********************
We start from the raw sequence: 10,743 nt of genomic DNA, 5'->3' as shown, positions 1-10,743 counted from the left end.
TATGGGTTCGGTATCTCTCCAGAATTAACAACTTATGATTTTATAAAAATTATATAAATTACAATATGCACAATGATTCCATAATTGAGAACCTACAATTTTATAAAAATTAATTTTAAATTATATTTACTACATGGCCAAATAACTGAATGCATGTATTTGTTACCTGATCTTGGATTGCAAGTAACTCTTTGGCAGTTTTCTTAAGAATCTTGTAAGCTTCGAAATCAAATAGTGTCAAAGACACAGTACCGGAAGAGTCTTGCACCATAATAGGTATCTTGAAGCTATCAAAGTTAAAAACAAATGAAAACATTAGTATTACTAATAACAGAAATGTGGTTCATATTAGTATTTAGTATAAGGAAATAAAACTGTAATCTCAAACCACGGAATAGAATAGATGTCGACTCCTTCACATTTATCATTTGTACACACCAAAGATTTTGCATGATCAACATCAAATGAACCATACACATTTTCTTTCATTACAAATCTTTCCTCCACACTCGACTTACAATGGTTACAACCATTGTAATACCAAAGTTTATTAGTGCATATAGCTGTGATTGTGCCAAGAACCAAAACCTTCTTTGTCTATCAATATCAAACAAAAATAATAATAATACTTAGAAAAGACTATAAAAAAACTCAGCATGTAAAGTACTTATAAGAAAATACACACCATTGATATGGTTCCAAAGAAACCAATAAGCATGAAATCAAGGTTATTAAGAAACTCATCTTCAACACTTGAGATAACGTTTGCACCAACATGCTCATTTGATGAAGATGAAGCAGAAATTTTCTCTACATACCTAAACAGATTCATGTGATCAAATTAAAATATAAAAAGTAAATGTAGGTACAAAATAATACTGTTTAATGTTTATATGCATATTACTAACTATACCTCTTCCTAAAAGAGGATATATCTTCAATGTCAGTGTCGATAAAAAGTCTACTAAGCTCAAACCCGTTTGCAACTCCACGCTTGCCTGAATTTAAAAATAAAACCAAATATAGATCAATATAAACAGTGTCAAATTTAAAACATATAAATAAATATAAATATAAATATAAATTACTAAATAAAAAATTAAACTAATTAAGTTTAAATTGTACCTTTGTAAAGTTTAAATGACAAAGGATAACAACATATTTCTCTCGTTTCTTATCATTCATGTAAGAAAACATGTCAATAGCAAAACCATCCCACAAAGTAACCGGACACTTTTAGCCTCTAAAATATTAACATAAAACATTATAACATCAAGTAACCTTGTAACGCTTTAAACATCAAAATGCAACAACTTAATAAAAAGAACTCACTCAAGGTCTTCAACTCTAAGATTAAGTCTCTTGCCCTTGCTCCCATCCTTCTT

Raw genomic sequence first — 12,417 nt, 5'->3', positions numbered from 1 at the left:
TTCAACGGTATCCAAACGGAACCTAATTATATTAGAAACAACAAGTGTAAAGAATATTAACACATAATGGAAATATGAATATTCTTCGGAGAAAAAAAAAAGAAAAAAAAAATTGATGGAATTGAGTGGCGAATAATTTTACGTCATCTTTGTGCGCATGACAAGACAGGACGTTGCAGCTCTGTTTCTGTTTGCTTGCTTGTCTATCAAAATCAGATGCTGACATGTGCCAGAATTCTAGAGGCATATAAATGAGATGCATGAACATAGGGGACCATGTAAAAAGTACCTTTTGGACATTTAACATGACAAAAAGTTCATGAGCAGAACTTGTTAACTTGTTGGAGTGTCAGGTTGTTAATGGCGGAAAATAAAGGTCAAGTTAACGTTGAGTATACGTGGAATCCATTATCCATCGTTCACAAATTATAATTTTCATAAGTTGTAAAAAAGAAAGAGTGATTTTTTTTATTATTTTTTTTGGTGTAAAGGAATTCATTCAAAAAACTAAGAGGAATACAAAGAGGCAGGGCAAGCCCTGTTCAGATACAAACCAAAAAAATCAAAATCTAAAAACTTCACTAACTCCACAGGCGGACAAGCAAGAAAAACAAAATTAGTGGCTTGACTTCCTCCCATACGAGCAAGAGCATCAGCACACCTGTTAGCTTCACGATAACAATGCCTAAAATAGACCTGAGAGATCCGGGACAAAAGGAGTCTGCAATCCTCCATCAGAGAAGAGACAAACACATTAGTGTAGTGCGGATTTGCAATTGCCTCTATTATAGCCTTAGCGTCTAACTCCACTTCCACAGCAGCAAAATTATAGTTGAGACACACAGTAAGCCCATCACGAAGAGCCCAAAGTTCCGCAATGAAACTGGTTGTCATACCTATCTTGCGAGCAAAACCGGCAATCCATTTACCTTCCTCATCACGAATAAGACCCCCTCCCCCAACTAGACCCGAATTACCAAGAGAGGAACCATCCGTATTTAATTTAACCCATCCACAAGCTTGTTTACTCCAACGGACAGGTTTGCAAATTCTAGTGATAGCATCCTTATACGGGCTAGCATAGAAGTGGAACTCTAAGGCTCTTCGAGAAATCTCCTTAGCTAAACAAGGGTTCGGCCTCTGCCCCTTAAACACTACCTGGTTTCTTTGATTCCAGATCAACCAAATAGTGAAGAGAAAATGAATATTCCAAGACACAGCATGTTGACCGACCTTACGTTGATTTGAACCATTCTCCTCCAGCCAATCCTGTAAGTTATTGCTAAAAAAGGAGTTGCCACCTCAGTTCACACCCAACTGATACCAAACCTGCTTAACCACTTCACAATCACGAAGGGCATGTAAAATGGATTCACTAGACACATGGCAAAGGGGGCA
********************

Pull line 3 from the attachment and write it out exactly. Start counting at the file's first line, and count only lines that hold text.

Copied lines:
Raw genomic sequence first — 12,417 nt, 5'->3', positions numbered from 1 at the left: